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Chelsea Residents Voice Concerns at Public Forum on $1.5B NYCHA Tear Down

Chelsea News, ALESSIA GIRARDIN, February 13, 2024

Residents of the Fulton and Elliot-Chelsea homes voice concerns over the city plans to tear down and replace their homes with new NYCHAA housing at the cost of over $1 billion. They had their first chance to speak out at a Feb. 1 public scoping meeting. Many at the public forum blasted the proposal. 

Some residents are not sold on the $1.5 billion plan unveiled by the city to tear down and rebuild the Fulton and Elliot NYCHA housing projects in Chelsea and many voiced their concern on Feb. 1 at the first public forum on the project.

“We want to see an alternative to the proposed plan,” said one resident who identified herself only as Roberta and said she has been been a resident for 47 years. “We want refurbishment, not demolition. That means decent housing, not what they are going through now. This is outrageous—every elected official should be in jail for what’s happening to these houses.”

“We request all financing aspects of the project and a comprehensive financial analysis into both the environmental impact statement and any subsequent documents,” Roberta said. “There are no detail project costs for the demolition and rebuilding, so we ask for a comprehensive breakdown to predict an estimate for the cost.”

At the first public scoping meeting, many residents were critical of Mayor Eric Adams and city council member Eric Botcher, who are in support of the plan and want to make the Chelsea model the for other NYCHA projects going forward.

“To Mayor Eric Adams, city council member Eric Botcher, and the progressive caucus, we want to say congratulations on selling out the people of color,” Raul Rivera, who opposes demolition said. “The very people you say you support, you don’t. We say no to the city of yes.” Having NYCHA residents relocate to pay a different rent elsewhere is a big risk.

The two housing projects on 413 W. 17th Street between ninth and tenth Ave. house some 4,500 residents.

The city unveiled a plan in July calling for a private developer to build and administer the project in the public/private partnership rather than having the city itself serving as the landlord. Mayor Adams said that he expects the “Chelsea Plan” will be used for other NYCHA projects going forward. The city’s proposed redevelopment plan will provide replacement housing and community spaces for roughly 4,500 NYCHA residents living in over 2,050 apartments, and up to 3,450 additional mixed-income apartments (of which up to 30 percent will be permanently affordable).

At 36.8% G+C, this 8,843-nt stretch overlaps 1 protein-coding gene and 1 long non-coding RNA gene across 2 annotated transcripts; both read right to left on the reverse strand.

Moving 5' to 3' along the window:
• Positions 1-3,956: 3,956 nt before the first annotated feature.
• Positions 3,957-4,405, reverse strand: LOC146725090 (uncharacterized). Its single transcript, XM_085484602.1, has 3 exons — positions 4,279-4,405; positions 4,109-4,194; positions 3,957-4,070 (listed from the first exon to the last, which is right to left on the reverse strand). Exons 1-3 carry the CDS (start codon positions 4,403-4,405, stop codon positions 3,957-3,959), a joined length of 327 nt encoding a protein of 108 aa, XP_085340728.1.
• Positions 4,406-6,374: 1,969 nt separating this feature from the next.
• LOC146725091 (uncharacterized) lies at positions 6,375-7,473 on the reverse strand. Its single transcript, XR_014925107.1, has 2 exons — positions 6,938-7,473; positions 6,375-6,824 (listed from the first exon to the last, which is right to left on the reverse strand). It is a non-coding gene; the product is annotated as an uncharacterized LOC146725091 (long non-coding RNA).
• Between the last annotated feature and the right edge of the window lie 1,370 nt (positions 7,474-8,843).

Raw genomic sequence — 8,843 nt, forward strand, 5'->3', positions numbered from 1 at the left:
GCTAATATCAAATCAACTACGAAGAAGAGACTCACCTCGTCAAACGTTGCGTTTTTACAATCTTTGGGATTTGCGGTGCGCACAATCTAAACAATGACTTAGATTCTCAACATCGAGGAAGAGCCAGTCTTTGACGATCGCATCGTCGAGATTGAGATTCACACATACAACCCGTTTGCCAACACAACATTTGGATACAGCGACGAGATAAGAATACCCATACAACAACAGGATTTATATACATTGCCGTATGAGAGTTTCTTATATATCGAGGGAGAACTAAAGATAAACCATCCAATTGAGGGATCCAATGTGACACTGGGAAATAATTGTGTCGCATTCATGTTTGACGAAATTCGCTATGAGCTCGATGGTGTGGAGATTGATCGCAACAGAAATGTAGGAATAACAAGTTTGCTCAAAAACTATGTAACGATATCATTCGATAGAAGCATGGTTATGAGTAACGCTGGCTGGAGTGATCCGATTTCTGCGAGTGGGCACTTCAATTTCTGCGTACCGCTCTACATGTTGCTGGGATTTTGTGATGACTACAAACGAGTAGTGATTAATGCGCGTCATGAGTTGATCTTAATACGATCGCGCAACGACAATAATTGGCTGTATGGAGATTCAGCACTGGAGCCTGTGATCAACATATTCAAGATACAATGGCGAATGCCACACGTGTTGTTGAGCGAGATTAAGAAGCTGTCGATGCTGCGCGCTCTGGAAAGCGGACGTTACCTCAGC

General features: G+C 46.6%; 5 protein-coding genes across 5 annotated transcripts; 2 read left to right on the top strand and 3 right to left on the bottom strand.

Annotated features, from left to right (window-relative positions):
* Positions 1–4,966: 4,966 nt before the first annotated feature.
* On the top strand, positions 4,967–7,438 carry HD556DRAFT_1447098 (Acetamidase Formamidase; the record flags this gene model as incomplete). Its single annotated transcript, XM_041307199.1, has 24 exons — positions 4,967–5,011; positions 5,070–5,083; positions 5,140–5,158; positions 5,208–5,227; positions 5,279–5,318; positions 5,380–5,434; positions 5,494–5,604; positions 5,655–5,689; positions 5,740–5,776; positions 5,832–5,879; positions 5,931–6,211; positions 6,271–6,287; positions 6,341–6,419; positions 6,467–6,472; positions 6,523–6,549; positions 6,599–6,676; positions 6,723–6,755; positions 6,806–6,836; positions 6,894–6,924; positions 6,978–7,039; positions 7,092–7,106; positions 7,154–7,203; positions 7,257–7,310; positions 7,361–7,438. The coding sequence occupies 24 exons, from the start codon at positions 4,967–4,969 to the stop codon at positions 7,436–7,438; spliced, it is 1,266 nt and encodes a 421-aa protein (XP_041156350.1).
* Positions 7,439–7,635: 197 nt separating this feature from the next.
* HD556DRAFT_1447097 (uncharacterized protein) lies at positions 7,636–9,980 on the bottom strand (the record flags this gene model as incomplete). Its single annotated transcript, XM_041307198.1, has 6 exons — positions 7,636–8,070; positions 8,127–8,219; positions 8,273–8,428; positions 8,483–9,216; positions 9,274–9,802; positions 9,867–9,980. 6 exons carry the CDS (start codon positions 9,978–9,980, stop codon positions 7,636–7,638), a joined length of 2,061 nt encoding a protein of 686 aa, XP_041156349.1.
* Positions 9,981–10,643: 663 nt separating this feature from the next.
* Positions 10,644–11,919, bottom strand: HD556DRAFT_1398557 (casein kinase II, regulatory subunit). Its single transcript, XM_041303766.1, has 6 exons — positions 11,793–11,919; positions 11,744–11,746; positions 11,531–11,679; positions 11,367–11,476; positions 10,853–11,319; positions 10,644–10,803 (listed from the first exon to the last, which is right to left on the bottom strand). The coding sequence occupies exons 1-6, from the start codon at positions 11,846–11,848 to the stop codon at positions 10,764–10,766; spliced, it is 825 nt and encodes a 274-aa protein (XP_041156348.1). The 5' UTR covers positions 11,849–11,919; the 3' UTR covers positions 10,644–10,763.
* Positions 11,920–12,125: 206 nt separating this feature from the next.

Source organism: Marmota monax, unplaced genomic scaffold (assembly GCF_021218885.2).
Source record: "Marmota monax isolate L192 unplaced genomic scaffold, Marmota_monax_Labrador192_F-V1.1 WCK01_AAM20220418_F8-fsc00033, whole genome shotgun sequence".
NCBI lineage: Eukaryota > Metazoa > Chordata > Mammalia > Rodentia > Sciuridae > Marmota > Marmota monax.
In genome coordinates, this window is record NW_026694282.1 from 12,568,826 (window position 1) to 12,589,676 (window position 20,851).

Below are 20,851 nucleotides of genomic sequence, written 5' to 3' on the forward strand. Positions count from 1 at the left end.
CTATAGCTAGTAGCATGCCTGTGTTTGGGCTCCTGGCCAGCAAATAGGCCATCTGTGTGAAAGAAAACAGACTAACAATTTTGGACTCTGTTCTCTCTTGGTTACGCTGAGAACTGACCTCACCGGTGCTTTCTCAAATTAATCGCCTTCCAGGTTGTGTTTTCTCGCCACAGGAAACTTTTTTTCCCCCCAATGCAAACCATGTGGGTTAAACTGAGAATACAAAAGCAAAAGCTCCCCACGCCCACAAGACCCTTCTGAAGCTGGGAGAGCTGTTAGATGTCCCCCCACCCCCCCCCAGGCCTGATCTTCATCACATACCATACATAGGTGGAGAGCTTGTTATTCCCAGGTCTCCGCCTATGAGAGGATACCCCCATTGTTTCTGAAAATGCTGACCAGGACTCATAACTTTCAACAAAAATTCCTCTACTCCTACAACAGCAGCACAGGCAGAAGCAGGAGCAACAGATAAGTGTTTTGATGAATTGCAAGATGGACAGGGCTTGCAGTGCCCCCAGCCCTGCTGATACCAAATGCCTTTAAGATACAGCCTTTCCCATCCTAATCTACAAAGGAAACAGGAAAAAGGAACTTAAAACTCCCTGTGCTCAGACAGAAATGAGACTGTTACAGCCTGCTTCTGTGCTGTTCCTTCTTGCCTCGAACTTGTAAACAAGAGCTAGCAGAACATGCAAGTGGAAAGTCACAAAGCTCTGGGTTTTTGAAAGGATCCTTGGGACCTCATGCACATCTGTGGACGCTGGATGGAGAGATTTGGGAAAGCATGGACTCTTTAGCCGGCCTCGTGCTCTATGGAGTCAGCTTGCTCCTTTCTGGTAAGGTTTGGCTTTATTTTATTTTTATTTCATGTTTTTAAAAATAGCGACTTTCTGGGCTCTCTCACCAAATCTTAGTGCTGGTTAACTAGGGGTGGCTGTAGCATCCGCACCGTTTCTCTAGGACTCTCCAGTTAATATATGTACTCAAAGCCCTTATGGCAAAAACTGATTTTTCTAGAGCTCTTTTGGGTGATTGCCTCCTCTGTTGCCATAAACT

But that has some residents concerned. “The real estate prices run the risk of hypergentrification that could jack up neighborhood housing cost and displace low-income minority residents,” an architect, who identified himself only as David said.

A story in Chelsea News on July 26, 2023 said that many of the residents were not aware what they when presented with a survey from the city. The city, when it unveiled the plan said it has surveyed 950 residents representing 30 percent of the residents who overwhelmingly voiced plan for the demolition and rebuild plan. Speaking in Spanish and translated here, 77-year-old Delfena Plasencea told Chelsea News at the time. “They say it was 60 percent people signed, but nobody’s in agreement,” Plasencea, a resident of the building for 49 years said. “They don’t know what they’re signing.”

That caught the attention of the Legal Aid Society, which called for NYCHA to halt its $1.5 billion plan. “This plan is unequivocally not resident-led and is guaranteed to uproot the lives of thousands of vulnerable New Yorkers, many of whom have resided in the FEC community for generations,” said Lucy Newman, a Legal Aid staff attorney.

Some residents also claim that the money NYCHA estimates to rehab the buildings was far less than the $1 billion plus it will take to tear them down and rebuild them.

“We need a detailed and independently peer-reviewed explanation of how the renovation budgets skyrocketed from $487 million to well over a billion dollars,” David (who did not want to provide last name), an architect said. “Any new environmental impact statement should include a rehabilitation alternative that saves as many existing buildings as possible, and verifies the repair cost. We need a true account of new developments needed to give NYCHA residents homes in any alternative. Anything beyond that is up in the air and open to discussion.”

Read More: Chelsea News